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Author Topic: Swarb the singer  (Read 3292 times)
Jules Gray
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« on: July 30, 2018, 11:53:45 PM »

Just came across this nice little article celebrating Swarb the singer.  I couldn't agree more.

https://theartsdesk.com/new-music/salute-dave-swarbricks-singing

Jules
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StephenB
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« Reply #1 on: July 31, 2018, 12:17:05 AM »

Lovely thoughtful stuff.
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« Reply #2 on: July 31, 2018, 07:02:37 AM »

I wholeheartedly agree. While reading, I am surprised to find I haven’t given the subject of Swarb’s voice a thought. It has always been there, perfectly suited for the songs and Fairport.  Smiley
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Dan O.
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« Reply #3 on: July 31, 2018, 07:29:25 AM »

Swarb's finest recorded vocal performances are "Hard Times Of Old England" from Whippersnapper's "Promises" album, and of course "To Althea From Prison" from "Fairport Nine"
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Jules Gray
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« Reply #4 on: July 31, 2018, 09:12:08 AM »


Swarb's finest recorded vocal performances are "Hard Times Of Old England" from Whippersnapper's "Promises" album, and of course "To Althea From Prison" from "Fairport Nine"


And, of course, Now Be Thankful.

Jules
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GubGub (Al)
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« Reply #5 on: July 31, 2018, 10:38:39 AM »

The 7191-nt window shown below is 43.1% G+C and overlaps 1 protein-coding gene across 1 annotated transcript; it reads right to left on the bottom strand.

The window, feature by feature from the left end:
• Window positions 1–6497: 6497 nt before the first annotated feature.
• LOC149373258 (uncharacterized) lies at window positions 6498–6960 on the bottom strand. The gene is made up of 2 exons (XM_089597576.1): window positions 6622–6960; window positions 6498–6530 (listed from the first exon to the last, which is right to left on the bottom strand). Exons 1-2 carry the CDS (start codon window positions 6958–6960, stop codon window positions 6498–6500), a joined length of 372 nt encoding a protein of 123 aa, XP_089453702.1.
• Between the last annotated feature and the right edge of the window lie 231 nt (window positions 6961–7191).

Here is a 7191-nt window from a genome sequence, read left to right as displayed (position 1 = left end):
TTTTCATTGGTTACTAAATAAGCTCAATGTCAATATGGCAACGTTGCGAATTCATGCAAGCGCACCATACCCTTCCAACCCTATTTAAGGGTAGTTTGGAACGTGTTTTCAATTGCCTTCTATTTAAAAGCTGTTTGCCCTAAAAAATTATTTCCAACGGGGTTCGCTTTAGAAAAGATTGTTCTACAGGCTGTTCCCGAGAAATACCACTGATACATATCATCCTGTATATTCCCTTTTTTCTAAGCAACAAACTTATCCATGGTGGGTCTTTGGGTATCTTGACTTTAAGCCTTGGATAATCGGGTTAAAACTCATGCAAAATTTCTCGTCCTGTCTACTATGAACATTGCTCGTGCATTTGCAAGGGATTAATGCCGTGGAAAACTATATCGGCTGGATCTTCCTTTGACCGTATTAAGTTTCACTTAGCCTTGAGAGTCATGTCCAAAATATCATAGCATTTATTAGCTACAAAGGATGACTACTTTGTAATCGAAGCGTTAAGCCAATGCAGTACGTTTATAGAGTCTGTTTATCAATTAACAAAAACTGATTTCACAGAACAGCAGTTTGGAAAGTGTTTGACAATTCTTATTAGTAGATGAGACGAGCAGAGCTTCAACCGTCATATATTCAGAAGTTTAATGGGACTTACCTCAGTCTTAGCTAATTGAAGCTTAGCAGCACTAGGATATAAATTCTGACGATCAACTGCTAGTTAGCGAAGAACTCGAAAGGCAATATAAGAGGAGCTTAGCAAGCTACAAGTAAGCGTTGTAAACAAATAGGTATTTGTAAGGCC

I've always thought it was odd that, from what I have read (having been more interested in Paddington Bear and Sooty at the time and only coming to these recordings retrospectively when I "discovered" Fairport in the late 80s), the 1970 line up came in for such heavy criticism for not having a natural singer/frontman. To my ears and eyes (at Cropredies when he was still fit) he was clearly both and the run of albums from Full House to Nine (with the possible exception of Rosie) are my favourite in the Fairport canon with wonderful singing throughout.
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Jules Gray
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« Reply #6 on: July 31, 2018, 11:07:49 AM »

I think some people's negative perceptions regarding Swarb's voice were largely down to bias regarding his vocal tone.  He had a very 'folky' voice.  You know, the one that non-folkies like to stereotype by sticking a finger in their ear.  That slightly nasal quality.  This was amplified by Swarb having a Brummie accent, with its flat vowel sounds, and this too came through in his singing.  The Brummie accent, as many of us know, remains a mostly unloved regional accent.  Personally, though, I love it which no doubt gave me a headstart on my Swarb vocal appreciation.

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« Reply #7 on: July 31, 2018, 01:40:05 PM »

Yes, this is a much overdue appreciation of his vocals. "Wizard of the Worldly Game" is another favourite. Only time where I would join the naysayers is on the rather grating "Bonny Bunch", although I do prefer the earlier version now on "Full House" CD.
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StephenB
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« Reply #8 on: July 31, 2018, 01:56:15 PM »

It would be good to have (and i think there's a market for) a one or two-disc compilation of Swarb's finest vocal offerings.
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delfini (Diane)